Enrollment of African American students increases

The enrollment of African American Oswego State students climbed by 12.6 percent in five years.

In fall 2005, there were 277 black students at Oswego State. In fall 2009 that number grew to 312 students. The amount of Hispanic students at Oswego State also increased since 2005, growing by 88 students, or 34 percent.

Howard Gordon, executive assistant to the president, remembers his time as a student at Oswego State in the 1970s.

"We couldn’t have had more than 150 black students," Gordon said.

Gordon was a student when the Black Student Union (BSU) was in its infancy. Though it had been around for several years prior to his arrival at Oswego State, BSU was not recognized by the Student Association (S.A.) until 1970.

Though it was a recognized S.A. organization, it was not being funded enough to do the things the group felt they could make a difference. They wanted their S.A. fee to go toward something meaningful to them. Gordon remembers a large group of BSU members marching into an S.A. meeting and demanding they be properly funded.

"We’re not leaving," Gordon remembers saying. "We were stern, but respectful."

In the past, BSU has managed to get three-time World Heavyweight Champion boxer Muhammad Ali to visit the campus and talk to students.

"Hewitt Union was packed to capacity that day," Gordon said. "They had to put speakers outside of the building, so everyone could listen to him speak."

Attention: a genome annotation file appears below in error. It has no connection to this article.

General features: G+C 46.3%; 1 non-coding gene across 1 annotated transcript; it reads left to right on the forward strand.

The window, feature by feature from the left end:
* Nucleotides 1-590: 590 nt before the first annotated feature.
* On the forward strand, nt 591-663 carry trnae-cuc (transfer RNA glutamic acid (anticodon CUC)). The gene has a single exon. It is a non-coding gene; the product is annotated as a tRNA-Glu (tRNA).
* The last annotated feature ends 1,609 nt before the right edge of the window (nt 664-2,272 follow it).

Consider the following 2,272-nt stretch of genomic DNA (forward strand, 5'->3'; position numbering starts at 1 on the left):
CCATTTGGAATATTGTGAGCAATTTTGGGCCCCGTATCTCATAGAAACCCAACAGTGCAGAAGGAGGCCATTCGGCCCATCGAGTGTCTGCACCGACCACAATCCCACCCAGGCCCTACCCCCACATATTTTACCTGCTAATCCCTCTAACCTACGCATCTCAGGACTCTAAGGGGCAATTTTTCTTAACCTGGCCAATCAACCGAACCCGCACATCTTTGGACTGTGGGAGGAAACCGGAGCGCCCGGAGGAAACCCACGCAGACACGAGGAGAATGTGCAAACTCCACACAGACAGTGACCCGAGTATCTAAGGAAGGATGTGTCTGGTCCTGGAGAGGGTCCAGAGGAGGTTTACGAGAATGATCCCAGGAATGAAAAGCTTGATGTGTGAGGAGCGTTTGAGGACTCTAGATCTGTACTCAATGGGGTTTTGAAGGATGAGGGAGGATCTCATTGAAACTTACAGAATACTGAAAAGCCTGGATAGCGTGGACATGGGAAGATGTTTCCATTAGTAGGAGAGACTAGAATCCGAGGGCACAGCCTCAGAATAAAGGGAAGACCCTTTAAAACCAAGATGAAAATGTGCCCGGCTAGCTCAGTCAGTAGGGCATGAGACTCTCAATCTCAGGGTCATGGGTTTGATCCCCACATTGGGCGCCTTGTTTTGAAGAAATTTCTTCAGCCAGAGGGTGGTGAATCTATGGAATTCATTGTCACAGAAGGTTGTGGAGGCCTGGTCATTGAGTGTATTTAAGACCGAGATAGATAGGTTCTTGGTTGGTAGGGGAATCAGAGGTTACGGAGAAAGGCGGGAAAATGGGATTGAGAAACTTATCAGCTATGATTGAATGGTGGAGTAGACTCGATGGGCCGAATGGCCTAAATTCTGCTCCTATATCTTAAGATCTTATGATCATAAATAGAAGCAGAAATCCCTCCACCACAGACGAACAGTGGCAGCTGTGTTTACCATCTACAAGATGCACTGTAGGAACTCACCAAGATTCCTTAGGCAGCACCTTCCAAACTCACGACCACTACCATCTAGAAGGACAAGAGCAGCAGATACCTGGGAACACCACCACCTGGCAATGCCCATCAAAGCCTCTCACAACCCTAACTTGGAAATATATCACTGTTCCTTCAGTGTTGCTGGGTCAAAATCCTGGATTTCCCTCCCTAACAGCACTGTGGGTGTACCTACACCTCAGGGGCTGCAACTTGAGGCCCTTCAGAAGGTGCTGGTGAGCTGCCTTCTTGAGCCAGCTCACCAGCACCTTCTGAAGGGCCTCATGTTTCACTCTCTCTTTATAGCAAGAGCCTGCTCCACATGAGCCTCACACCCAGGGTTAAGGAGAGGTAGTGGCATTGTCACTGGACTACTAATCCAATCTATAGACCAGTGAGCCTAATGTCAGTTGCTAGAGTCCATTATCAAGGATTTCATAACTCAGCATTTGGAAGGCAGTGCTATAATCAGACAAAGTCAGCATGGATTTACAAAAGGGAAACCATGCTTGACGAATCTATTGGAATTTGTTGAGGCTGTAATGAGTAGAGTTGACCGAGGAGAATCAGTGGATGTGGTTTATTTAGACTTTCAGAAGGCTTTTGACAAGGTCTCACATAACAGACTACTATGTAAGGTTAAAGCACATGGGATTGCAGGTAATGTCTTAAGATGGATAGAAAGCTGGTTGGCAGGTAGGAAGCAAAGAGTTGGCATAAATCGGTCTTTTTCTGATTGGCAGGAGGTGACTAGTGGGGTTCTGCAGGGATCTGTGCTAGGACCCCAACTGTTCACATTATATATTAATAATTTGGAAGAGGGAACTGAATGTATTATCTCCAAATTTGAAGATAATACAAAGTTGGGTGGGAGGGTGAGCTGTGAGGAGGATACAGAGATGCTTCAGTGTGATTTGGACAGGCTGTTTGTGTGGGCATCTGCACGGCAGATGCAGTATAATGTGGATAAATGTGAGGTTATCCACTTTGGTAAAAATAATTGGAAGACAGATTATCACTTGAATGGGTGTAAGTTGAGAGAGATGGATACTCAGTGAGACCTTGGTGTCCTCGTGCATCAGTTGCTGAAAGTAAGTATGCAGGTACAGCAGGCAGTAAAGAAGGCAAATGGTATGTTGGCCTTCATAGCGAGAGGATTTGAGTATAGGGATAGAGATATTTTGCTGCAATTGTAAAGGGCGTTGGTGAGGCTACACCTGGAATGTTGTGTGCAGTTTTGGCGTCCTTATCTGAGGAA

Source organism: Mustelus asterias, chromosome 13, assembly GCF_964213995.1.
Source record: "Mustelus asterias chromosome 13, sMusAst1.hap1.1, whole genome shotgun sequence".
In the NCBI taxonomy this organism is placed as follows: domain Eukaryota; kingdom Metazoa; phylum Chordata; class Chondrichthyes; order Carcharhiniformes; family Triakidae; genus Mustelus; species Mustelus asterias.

Other notable figures that have visited Oswego state were Roberta Flack, Nikki Giovanni and Sonia Sanchez.

Gordon sees that the BSU has flourished over 40 years. BSU members then and now both possess a passion for a community and a college, Gordon said.

"It’s a life force that will never change…Organizations will stay around as long as there is a need for them," Gordon said.

According to the Office of Admissions, in 2010 there were 358 underrepresented students, nearly a 50 percent jump from 2004.

"The statistics speak for themselves," Gordon said.

In the 1970s, the rate of minority enrollment increased with the start of the Educational Opportunity Program (EOP). This special admissions process helped many students, but in the coming years more students of color have now started to enroll at Oswego State through the regular admissions process, said Joseph Grant, Vice President of Student Affairs and Enrollment.

Gordon is proud at how much the campus has grown, especially now that the BSU holds events throughout the entire month of February.

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